Under the treaty, Pakistan has got rights over waters of Indus and its westward flowing tributaries, the Jhelum and Chenab, while the eastern rivers (Ravi, Beas and Sutlej) were allocated for India’s use. India believes that it has not utilized the potential of Indus basin for hydro-power and irrigation schemes despite the norms under IWT allowing it so.

 

Would it trump Tulbul Navigation Project? 

When relations between India and Pakistan touched a new low last year following militant attacks on security forces in Kashmir and fire-exchanges at Line of Control (LoC), Prime Minister, Narendra Modi, said that “blood and water cannot flow together”, a veiled threat to downstream Pakistan which India accuses of sponsoring terrorism in Kashmir – Pakistan denies this accusation.  

Ever since, New Delhi has made frantic efforts to put hydro power and irrigation schemes in Jammu & Kashmir on fast-track. Official sources in Jammu & Kashmir Power Development Corporation (JKPDC) said that they have received inquiries from the central authorities about Tulbul Navigation Lock (project) as well in recent months and efforts are being made to revive the project abandoned earlier. 

“But, during recent meetings we have told the central authorities that the essence of Tulbul Navigation Project is gone as Irrigation and Flood Control department of Kashmir has already started a conservation project,” an official of JKPDC said on the condition of anonymity.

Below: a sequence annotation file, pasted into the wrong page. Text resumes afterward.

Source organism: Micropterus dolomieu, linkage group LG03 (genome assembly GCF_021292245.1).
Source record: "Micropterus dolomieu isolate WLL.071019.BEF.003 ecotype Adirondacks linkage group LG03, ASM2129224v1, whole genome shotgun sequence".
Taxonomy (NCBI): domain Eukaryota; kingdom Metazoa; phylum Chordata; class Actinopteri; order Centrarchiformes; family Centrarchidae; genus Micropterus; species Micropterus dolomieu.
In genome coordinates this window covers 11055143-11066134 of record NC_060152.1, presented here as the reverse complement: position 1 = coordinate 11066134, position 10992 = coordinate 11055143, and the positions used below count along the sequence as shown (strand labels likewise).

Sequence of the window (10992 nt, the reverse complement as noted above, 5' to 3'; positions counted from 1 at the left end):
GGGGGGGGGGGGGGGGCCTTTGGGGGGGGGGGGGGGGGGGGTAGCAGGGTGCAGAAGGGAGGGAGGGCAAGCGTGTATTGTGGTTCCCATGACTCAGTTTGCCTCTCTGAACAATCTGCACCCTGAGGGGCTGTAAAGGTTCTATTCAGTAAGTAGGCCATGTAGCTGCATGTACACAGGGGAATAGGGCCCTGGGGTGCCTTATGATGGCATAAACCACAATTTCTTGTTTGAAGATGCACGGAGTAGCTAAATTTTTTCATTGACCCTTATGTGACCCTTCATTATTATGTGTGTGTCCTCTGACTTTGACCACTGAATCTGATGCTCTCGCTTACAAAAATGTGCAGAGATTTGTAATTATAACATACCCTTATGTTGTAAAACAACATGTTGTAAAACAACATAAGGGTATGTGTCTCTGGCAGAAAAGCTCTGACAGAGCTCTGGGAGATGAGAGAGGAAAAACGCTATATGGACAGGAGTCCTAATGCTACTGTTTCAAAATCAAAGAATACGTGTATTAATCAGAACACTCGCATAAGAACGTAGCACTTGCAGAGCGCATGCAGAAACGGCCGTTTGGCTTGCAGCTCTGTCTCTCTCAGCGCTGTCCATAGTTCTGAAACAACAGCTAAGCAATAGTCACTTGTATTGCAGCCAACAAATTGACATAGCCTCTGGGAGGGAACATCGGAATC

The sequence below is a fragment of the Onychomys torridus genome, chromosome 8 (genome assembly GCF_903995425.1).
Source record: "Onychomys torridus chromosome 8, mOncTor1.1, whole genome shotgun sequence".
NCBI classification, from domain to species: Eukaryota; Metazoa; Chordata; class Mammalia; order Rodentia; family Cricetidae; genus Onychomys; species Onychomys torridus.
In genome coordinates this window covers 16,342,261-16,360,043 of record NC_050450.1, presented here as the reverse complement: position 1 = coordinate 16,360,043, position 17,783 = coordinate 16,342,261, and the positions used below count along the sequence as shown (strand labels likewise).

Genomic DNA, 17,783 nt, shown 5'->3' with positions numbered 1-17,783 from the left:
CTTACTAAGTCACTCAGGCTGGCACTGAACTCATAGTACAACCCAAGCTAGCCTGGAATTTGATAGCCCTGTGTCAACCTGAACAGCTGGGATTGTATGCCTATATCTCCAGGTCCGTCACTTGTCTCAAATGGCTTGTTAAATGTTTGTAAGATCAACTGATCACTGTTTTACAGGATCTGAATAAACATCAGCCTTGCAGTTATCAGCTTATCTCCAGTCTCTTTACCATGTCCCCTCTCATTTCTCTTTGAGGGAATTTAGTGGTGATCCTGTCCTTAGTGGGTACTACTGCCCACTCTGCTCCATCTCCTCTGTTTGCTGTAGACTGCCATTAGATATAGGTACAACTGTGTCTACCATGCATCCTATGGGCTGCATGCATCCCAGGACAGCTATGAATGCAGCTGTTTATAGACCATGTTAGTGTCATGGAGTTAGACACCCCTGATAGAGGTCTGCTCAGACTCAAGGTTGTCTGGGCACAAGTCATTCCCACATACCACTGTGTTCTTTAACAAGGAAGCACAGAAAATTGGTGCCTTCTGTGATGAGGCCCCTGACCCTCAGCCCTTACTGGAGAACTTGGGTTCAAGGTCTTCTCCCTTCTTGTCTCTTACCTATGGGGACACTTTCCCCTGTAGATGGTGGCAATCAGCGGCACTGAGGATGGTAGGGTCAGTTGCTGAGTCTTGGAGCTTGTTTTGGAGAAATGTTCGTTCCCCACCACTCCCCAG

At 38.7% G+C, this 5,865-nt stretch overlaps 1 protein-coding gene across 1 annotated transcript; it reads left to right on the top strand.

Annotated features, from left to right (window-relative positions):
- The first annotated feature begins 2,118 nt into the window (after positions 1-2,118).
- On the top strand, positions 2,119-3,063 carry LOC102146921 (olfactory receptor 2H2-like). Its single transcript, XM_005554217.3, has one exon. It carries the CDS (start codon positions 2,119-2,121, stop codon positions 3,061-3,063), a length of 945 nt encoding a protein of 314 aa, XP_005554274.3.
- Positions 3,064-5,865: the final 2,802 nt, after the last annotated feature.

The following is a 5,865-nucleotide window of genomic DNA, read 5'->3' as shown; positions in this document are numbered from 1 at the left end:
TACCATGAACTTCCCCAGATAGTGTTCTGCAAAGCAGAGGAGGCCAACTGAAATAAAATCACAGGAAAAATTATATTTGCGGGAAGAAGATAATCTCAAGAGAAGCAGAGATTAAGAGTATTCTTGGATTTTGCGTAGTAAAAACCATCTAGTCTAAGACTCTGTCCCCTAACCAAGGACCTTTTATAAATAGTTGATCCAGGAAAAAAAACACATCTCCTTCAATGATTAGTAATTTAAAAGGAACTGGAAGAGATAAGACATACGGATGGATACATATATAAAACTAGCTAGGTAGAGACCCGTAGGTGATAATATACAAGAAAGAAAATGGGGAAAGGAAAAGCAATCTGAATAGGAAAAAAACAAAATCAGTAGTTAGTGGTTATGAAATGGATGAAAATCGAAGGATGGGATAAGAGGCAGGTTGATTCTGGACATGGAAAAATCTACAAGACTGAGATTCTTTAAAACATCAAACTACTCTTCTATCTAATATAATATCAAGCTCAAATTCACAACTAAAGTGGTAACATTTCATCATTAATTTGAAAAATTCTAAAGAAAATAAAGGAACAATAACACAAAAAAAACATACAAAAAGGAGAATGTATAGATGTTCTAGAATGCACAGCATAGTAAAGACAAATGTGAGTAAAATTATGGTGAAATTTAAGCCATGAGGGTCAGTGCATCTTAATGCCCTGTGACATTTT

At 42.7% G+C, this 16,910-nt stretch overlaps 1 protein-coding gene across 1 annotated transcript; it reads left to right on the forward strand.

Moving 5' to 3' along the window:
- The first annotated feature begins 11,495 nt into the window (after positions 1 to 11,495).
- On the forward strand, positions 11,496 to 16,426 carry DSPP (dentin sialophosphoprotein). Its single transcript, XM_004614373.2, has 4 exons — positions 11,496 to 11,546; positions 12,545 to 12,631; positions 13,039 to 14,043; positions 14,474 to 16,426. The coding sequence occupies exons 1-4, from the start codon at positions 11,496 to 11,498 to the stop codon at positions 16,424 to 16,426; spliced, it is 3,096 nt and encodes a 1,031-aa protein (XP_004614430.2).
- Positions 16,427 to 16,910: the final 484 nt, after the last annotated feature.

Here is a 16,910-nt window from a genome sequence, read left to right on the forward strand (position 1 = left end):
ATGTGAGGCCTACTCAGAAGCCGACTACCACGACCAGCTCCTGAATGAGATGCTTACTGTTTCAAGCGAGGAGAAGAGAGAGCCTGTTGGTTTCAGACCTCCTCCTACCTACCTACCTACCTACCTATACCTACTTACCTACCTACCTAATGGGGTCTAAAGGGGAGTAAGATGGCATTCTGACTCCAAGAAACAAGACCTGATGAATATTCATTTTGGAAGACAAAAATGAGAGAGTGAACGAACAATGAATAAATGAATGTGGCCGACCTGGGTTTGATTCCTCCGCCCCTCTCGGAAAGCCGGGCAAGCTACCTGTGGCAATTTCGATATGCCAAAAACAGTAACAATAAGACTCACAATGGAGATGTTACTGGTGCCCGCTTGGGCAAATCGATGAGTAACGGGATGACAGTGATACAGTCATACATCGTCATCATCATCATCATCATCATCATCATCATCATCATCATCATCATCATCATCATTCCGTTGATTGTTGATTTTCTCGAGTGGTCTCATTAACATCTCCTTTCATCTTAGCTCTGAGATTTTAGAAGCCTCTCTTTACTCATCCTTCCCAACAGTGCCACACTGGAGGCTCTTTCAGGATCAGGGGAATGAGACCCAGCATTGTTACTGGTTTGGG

“In fact, I told the central authorities that the IFC department has already carried out a lot of work. So, there is no relevance of the earlier Tulbul Navigation project which is some 1.5 kilometres downstream of the current project of the IFC,” the JKPDC official said. But he added that a final decision on abandoning the Tulbul Navigation Project formally is yet to be done. “The Inland Waterways Authority of India is already in touch with the IFC for making the detailed project report,” he said.  

India had started construction at Tulbul navigation project in 1980s and had envisaged controlled release of water from the lake so that it maintains water level in Wular during the lean months from October to February for easy navigation and tourism contending that IWT has such provisions for the non-consumptive use. India also contends that the project is in Pakistan’s interest as well. But, Pakistan contests it by saying that the storage and controlling of water by India has serious implications for Pakistan. The two countries have held several rounds of talks over the issue since 1990s, but have never arrived at a consensus.